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Compensation for Personal Injury: The Importance of Knowing Your Entitlements

You know I’m a critic of the entitlement mentality; believing that you’re entitled to something just because of who you are, what you’ve done in the past, whatever.

I am.

But this is very different from simply expecting your legal entitlements; that’s a different ballgame altogether.

The entitlement to personal injury compensation is not a deserving cause in many people’s eyes; usually, those who have not been victim to it.

But it serves a very important social function; those who cause others harm by their negligence or carelessness are obliged to compensate their victims. This is only fair. The victim is the innocent party. And if people weren’t held accountable in this way, there would be an awful lot more harmful negligence and carelessness.

Somehow, the insurance industry has been given a free run in giving the impression that seeking your legal entitlement to be compensated if you have had an injury is someone how disreputable or dishonest. The ads they repeatedly run on radio, in the press and on large billboards have this clear sub-text.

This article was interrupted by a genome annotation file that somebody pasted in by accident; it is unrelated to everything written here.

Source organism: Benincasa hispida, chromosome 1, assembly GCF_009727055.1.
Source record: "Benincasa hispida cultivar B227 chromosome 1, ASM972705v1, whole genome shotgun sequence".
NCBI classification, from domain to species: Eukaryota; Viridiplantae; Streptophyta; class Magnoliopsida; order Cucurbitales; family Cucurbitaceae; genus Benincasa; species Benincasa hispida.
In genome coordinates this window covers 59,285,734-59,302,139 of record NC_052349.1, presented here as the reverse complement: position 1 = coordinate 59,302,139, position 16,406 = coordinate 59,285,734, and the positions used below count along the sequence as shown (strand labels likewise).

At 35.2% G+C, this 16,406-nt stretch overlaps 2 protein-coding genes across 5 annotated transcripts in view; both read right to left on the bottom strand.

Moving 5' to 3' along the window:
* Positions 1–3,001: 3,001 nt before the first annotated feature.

We’ve based our business on making sure that our clients always get the full and fair value of their entitlements, not a penny more, not a penny less. In the face of the negative campaigning that is continually being run by the very powerful insurance lobby, we feel it is our duty to continually remind people of when they are rightfully entitled to compensation and that they should not be in the slightest bit ashamed of asserting this right.

John’s latest video on this very point is here.

If you have any queries on a personal injuries claim feel free to call us in complete confidence and without commitment on our nationwide local phone number 1800 390 555 or email John McCarthy at

In contentious business, a legal practitioner shall not charge any amount in respect of legal costs expressed as a percentage or proportion of any damages (or other moneys) that may become payable to his or her client or purport to set out the legal costs to be charged to a junior counsel as a specified percentage or proportion of the legal costs paid to a senior counsel. A legal practitioner shall not without the prior written agreement of his or her client deduct or appropriate any amount in respect of legal costs from the amount of any damages or moneys that become payable to the client in respect of legal services that the legal practitioner provided to the client.